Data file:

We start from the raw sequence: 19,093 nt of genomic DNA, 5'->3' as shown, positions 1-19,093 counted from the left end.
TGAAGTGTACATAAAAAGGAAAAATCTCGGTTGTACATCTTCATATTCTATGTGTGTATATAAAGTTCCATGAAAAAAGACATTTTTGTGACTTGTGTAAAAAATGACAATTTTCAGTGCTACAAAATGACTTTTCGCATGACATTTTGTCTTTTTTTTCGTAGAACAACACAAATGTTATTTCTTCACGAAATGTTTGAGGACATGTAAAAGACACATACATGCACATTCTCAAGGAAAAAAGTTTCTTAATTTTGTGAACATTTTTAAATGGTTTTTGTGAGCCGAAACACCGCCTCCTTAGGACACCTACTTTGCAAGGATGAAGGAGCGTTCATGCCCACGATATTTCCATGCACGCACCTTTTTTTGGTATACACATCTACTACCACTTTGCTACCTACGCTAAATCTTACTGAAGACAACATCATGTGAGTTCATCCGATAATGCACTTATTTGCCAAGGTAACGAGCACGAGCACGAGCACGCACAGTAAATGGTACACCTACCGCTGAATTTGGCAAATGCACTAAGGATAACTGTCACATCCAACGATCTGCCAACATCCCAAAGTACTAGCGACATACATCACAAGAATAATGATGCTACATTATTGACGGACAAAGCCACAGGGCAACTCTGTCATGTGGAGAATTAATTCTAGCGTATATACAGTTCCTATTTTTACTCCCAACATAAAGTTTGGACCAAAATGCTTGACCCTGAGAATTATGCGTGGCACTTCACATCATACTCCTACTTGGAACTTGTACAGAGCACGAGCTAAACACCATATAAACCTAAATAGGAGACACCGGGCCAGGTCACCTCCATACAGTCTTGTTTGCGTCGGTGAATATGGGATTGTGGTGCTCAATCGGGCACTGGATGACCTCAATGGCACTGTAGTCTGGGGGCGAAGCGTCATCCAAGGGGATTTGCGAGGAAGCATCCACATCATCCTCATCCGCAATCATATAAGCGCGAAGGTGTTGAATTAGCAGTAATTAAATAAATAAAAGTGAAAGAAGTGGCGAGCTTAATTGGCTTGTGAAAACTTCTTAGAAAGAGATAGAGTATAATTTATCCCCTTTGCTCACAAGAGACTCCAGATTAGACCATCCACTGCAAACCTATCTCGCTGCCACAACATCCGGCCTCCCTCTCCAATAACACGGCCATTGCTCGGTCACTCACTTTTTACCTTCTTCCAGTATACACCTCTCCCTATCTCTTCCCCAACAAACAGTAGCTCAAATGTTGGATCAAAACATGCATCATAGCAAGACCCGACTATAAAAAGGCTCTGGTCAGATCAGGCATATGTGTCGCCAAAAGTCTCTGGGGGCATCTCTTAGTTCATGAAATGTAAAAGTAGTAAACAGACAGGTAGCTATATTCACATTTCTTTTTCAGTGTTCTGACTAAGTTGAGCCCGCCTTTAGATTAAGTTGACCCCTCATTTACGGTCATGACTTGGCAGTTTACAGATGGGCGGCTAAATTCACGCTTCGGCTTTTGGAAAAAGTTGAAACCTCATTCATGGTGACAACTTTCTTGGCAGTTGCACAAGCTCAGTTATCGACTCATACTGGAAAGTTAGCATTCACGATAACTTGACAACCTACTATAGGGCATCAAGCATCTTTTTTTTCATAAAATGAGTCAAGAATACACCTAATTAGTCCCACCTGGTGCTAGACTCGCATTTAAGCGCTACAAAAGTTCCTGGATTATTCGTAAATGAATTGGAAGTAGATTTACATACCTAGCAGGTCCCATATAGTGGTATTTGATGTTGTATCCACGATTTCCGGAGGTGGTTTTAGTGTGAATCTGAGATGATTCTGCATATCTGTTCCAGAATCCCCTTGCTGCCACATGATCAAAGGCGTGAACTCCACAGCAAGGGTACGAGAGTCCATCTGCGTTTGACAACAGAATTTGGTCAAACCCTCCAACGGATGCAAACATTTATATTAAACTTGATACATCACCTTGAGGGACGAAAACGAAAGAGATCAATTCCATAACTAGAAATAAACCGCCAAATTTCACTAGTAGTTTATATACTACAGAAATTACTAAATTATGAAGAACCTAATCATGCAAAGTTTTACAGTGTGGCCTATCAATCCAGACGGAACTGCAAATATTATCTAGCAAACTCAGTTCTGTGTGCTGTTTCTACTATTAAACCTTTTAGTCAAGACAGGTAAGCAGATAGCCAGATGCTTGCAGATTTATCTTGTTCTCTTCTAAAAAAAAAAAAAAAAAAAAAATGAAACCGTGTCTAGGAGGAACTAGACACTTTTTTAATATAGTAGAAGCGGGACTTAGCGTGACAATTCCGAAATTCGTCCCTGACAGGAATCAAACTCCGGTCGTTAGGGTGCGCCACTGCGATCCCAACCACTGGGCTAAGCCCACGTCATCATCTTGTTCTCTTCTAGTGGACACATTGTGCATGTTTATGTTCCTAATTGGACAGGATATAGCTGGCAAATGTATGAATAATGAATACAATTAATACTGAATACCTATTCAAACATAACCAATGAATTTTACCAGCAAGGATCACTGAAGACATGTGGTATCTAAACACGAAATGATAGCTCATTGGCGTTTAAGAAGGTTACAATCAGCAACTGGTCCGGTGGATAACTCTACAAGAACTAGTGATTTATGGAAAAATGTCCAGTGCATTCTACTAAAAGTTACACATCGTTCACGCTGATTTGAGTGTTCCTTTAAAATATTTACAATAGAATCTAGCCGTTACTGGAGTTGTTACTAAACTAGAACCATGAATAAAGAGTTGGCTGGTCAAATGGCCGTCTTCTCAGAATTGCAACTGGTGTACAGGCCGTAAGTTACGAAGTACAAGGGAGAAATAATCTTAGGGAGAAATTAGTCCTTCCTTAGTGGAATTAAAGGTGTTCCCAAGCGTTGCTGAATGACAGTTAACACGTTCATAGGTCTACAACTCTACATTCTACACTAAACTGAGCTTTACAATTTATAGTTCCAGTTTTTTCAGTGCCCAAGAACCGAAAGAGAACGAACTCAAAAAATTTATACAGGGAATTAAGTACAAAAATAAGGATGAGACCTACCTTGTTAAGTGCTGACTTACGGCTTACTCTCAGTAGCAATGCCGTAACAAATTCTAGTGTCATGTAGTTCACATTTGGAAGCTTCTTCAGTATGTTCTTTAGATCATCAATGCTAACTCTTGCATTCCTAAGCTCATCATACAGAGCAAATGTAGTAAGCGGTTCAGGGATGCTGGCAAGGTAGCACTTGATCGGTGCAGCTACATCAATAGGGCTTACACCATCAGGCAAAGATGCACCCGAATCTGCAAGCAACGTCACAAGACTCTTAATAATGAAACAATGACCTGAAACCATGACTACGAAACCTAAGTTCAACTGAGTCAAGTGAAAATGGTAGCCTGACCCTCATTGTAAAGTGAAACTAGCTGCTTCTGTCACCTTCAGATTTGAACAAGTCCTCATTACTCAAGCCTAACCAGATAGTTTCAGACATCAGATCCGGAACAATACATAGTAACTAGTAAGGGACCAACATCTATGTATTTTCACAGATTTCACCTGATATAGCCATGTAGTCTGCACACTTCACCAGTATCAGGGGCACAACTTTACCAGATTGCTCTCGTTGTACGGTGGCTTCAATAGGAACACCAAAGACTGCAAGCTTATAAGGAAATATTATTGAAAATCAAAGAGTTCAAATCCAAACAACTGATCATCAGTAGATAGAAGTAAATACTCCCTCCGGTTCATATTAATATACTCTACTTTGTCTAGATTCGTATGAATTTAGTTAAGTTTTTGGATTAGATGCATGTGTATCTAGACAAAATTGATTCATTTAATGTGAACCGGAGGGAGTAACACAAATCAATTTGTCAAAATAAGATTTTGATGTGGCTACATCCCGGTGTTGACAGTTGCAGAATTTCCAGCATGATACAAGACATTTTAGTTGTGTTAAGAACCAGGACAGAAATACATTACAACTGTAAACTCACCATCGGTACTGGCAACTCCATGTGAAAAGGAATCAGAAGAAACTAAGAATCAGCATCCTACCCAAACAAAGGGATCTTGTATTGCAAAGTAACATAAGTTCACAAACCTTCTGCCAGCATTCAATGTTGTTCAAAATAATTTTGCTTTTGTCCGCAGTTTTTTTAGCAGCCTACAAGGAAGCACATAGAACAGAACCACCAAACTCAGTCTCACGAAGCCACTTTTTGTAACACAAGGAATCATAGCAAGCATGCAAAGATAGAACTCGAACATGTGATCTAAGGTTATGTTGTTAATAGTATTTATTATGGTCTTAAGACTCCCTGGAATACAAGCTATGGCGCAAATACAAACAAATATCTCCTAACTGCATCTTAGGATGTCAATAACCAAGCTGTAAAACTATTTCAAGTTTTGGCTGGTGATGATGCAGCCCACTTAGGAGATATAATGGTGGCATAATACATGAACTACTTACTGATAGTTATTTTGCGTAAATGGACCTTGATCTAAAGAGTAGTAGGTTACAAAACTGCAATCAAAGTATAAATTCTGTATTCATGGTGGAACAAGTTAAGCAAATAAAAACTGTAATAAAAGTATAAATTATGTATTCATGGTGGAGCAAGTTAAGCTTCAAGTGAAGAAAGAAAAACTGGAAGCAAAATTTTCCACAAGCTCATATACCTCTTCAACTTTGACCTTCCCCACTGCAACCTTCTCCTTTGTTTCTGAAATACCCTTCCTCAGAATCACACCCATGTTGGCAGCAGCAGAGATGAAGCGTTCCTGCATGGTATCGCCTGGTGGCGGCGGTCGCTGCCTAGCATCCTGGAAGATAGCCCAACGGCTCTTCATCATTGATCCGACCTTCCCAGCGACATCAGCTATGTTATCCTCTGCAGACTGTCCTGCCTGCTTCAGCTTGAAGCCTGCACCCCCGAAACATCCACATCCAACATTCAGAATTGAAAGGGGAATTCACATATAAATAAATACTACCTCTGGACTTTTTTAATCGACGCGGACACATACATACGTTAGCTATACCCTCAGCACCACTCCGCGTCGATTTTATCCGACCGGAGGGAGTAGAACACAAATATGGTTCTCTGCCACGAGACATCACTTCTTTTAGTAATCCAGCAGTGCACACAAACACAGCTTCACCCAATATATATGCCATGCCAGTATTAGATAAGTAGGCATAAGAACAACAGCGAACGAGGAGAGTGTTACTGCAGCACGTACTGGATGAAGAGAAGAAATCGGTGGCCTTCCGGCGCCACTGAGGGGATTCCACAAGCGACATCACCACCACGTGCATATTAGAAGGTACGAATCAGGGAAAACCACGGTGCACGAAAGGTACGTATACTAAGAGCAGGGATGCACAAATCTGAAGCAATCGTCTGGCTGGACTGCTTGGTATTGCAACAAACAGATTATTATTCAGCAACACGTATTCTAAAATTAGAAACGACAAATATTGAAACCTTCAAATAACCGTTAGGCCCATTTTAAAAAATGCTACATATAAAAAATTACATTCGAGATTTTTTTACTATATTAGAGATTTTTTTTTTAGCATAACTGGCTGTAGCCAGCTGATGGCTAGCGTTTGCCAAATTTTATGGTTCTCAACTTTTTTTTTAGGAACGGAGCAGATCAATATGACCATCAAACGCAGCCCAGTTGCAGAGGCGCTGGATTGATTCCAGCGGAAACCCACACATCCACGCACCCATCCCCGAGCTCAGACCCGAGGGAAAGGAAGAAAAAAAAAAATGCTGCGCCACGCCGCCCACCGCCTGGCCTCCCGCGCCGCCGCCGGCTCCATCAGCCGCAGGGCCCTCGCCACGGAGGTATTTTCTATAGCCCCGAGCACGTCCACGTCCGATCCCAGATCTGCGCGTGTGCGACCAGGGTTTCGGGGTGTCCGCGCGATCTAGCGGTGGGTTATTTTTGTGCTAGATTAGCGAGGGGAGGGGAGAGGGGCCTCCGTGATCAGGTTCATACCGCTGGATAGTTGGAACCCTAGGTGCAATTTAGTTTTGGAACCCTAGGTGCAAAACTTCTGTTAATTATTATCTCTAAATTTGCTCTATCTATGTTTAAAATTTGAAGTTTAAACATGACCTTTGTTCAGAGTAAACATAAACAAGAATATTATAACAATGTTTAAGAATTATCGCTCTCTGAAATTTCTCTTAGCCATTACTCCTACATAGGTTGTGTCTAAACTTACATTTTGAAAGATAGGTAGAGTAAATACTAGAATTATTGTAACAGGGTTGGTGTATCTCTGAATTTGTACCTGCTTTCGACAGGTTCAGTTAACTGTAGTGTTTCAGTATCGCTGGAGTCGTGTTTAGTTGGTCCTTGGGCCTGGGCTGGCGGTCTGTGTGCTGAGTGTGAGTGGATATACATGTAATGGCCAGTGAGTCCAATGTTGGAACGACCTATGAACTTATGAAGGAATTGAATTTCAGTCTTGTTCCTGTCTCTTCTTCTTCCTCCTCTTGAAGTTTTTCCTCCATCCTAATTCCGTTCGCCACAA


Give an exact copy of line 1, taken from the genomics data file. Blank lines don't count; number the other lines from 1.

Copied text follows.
We start from the raw sequence: 19,093 nt of genomic DNA, 5'->3' as shown, positions 1-19,093 counted from the left end.